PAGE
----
Charles Matthews had flown solo since he was 14 and, at 22, he was the youngest pilot ever at the Virgin Islands Seaplane Shuttle, his father-in-law said.
On Tuesday, Dan Crates said he did not have any specific information about the crash that killed his son-in-law.
Matthews was president of Crates Leather Co., a Chattanooga business that makes saddles and other equestrian equipment.
"He was an experienced pilot," said one employee at Lookout Mountain Flight Park, where Matthews took off Saturday for the last time.
The same employee, who asked not to be named, added that Federal Aviation Administration investigators said there didn't seem to be anything wrong with the controls or instruments in Matthews' ultralight Dragonfly aircraft.
Officials found the pilot and his crashed plane about 4 p.m. Saturday off Burkhalter Gap Road in Dade County, Sheriff Patrick Cannon said. Doctors declared Matthews dead at the scene.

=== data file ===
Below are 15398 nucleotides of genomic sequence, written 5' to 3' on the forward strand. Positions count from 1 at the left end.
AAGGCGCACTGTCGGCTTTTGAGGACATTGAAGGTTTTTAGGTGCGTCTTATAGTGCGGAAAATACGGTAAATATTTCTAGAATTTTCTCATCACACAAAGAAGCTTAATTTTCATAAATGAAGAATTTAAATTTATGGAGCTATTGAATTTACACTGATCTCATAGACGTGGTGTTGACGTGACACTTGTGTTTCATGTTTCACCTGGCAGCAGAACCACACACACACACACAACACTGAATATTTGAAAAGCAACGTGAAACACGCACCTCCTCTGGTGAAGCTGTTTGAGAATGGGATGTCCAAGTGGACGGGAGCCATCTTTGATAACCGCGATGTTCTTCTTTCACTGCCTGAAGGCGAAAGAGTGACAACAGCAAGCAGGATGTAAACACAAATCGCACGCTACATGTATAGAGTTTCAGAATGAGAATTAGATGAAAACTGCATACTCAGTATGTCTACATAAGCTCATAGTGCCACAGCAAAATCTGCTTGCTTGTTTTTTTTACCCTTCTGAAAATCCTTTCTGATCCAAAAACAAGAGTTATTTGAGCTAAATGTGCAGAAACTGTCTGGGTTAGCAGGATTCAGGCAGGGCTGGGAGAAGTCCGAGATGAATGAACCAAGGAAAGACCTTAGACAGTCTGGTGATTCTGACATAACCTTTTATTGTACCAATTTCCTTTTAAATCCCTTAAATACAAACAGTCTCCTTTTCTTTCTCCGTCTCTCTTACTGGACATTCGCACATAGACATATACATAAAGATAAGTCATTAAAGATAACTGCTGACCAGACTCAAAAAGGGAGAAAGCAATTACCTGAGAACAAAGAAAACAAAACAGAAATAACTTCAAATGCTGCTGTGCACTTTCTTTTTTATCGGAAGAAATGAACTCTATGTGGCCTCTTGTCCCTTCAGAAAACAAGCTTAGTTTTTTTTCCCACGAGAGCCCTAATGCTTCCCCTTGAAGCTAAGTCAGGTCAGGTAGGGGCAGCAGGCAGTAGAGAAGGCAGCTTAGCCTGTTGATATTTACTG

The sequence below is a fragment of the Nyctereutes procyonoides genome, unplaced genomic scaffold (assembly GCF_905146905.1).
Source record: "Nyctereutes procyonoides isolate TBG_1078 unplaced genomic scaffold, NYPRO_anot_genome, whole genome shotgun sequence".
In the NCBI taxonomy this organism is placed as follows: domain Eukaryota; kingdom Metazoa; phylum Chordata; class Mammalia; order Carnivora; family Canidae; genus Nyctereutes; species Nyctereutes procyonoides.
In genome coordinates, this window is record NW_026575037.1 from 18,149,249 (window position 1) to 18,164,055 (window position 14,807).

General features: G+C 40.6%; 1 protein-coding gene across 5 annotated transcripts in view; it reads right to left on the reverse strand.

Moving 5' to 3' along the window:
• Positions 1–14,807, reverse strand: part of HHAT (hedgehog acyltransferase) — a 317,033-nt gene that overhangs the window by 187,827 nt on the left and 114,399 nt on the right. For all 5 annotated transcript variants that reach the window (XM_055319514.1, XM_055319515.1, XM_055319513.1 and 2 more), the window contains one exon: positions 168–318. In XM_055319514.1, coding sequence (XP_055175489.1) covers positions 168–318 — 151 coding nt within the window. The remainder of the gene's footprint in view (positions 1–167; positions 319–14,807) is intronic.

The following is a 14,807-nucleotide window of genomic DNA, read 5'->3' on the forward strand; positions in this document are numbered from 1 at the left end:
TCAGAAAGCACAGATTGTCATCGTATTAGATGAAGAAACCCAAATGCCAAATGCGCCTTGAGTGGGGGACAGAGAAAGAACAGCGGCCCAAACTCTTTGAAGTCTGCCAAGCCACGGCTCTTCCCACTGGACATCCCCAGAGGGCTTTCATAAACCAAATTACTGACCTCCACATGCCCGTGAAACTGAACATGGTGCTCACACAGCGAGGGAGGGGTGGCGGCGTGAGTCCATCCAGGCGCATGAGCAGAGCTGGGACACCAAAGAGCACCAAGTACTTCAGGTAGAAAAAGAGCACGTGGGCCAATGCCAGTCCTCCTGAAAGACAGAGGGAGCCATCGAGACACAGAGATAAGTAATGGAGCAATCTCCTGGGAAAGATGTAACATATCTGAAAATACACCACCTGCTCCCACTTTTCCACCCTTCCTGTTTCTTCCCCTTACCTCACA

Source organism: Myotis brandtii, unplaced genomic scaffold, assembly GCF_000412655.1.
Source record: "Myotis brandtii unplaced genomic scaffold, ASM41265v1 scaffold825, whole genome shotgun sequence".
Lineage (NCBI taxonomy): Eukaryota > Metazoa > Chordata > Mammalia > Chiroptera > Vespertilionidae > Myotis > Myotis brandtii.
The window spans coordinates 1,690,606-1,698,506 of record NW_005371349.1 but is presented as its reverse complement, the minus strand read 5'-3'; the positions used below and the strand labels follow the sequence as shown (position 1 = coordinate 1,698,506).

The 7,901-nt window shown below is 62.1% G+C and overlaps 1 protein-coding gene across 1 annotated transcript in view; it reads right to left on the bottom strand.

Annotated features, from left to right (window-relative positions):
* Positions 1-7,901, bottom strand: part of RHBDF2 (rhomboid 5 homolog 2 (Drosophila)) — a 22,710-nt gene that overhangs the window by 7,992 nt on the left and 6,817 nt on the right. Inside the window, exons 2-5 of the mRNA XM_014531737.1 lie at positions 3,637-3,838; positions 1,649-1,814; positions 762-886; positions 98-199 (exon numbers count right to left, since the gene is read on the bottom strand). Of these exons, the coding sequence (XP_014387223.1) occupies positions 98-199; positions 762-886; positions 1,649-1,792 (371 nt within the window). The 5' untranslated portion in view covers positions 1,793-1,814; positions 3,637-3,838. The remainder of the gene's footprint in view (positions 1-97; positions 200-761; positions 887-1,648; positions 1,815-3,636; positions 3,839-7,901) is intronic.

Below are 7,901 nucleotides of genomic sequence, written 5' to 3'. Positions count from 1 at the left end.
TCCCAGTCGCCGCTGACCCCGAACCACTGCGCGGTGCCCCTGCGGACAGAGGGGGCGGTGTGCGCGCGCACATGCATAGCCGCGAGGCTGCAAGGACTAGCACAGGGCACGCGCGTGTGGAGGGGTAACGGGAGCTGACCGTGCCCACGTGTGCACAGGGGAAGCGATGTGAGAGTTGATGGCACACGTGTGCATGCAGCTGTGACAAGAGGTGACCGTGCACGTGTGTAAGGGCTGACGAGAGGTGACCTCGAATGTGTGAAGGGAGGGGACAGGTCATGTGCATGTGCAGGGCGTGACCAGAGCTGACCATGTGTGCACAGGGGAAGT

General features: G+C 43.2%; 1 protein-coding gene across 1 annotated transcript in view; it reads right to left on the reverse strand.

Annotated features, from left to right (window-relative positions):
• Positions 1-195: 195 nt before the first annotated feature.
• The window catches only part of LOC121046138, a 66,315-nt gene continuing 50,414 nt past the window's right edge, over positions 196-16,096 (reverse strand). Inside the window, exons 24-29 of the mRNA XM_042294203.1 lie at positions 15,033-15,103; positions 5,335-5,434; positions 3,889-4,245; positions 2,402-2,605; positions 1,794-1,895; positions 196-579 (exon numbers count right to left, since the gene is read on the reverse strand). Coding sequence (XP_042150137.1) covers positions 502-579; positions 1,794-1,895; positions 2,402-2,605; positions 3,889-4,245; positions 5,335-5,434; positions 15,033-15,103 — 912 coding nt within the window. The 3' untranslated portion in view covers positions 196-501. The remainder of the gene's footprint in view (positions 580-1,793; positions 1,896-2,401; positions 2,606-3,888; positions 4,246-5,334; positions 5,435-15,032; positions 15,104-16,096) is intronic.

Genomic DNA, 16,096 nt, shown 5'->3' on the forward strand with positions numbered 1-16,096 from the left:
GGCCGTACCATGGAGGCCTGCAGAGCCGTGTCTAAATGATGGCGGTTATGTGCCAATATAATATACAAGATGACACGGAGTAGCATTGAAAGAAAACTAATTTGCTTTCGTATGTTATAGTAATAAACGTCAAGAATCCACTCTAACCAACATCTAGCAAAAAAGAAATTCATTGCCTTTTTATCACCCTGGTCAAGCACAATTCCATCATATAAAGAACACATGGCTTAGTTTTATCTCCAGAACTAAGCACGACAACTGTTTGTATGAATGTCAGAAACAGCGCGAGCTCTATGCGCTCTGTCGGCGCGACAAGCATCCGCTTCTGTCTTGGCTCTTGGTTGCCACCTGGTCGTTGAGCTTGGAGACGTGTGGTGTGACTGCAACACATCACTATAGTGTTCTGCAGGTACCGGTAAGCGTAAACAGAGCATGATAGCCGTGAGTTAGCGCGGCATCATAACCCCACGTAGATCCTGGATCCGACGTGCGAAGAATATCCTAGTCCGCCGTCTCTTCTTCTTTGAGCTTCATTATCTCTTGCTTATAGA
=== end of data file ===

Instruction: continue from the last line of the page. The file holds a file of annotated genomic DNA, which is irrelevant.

The sheriff's office has handed the investigation over to the FAA and the National Transportation Safety Board, and it's still unclear what caused Matthews' crash.
"It could be any number of causes," NTSB spokesman Keith Holloway said. "It's too early to determine what caused the accident."
When asked if ultralight crashes were more frequently caused by operator error, equipment malfunction or other factors, Holloway would say only that investigators must examine all variables and approach each case without bias.
He noted that fatal aircraft accident investigations generally take 12 to 18 months.
Adding to the confusion, Cannon said investigators believe Matthews launched and reached the apex of his flight without incident and the accident occurred while he was descending to land.
Attempts to reach the FAA for comment were unsuccessful.
Holloway identified Matthews' plane as a Moyes Dragonfly Experimental Aircraft.
Dragonflies are ultralight crafts, measuring 19 feet 6 inches long and weighing about 330 pounds, according to Australian manufacturing company LiteFlite. They have a cruising speed around 45 mph and are commonly used to launch hang gliders.
Contact staff writer Steve Hardy at 423-757-6476 or email@example.com.